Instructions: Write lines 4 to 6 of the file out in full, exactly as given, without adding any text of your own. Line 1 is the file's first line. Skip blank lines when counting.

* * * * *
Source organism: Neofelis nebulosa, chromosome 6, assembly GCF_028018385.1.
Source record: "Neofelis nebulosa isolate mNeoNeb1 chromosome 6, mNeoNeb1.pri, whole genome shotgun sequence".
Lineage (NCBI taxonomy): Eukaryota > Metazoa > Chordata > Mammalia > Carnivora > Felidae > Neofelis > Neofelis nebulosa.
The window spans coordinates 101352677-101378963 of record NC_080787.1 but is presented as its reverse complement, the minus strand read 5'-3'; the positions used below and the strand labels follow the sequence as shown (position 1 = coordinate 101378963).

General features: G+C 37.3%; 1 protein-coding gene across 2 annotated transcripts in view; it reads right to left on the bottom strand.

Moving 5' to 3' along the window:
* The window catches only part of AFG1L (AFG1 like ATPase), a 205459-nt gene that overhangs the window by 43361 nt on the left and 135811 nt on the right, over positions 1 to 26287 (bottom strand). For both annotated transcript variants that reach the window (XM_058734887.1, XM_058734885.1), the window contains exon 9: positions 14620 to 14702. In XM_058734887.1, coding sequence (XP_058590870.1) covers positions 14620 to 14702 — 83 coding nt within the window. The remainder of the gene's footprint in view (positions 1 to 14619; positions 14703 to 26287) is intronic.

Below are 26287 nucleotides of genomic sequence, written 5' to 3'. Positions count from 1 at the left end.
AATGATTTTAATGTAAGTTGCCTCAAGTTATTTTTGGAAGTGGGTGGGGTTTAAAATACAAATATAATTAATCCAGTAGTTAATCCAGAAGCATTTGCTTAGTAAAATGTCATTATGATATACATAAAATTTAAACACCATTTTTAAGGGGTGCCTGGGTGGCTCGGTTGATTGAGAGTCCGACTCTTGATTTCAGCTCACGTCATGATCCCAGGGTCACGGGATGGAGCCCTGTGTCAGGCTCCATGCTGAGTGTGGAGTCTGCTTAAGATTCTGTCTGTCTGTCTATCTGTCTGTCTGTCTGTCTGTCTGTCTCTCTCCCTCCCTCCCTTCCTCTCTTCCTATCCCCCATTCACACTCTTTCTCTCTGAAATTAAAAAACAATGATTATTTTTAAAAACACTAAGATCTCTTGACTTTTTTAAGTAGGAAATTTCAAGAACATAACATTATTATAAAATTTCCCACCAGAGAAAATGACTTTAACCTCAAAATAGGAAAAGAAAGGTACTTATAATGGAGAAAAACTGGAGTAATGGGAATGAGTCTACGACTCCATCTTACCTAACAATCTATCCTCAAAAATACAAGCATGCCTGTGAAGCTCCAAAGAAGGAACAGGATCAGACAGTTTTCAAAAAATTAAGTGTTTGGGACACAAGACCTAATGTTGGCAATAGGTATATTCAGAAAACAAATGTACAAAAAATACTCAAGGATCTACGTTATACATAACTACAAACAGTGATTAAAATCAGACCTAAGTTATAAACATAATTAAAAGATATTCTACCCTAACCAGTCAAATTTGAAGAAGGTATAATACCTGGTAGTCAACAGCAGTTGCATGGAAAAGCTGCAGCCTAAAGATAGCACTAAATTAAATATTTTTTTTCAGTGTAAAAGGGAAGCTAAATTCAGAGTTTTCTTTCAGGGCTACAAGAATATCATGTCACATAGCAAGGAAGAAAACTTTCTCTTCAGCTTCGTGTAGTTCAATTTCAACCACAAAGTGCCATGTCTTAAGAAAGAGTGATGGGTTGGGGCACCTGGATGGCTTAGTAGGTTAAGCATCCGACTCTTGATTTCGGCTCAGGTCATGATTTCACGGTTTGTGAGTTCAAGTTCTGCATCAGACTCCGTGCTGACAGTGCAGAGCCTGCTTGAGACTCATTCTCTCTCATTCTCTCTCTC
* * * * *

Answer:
The window spans coordinates 101352677-101378963 of record NC_080787.1 but is presented as its reverse complement, the minus strand read 5'-3'; the positions used below and the strand labels follow the sequence as shown (position 1 = coordinate 101378963).

General features: G+C 37.3%; 1 protein-coding gene across 2 annotated transcripts in view; it reads right to left on the bottom strand.

Moving 5' to 3' along the window: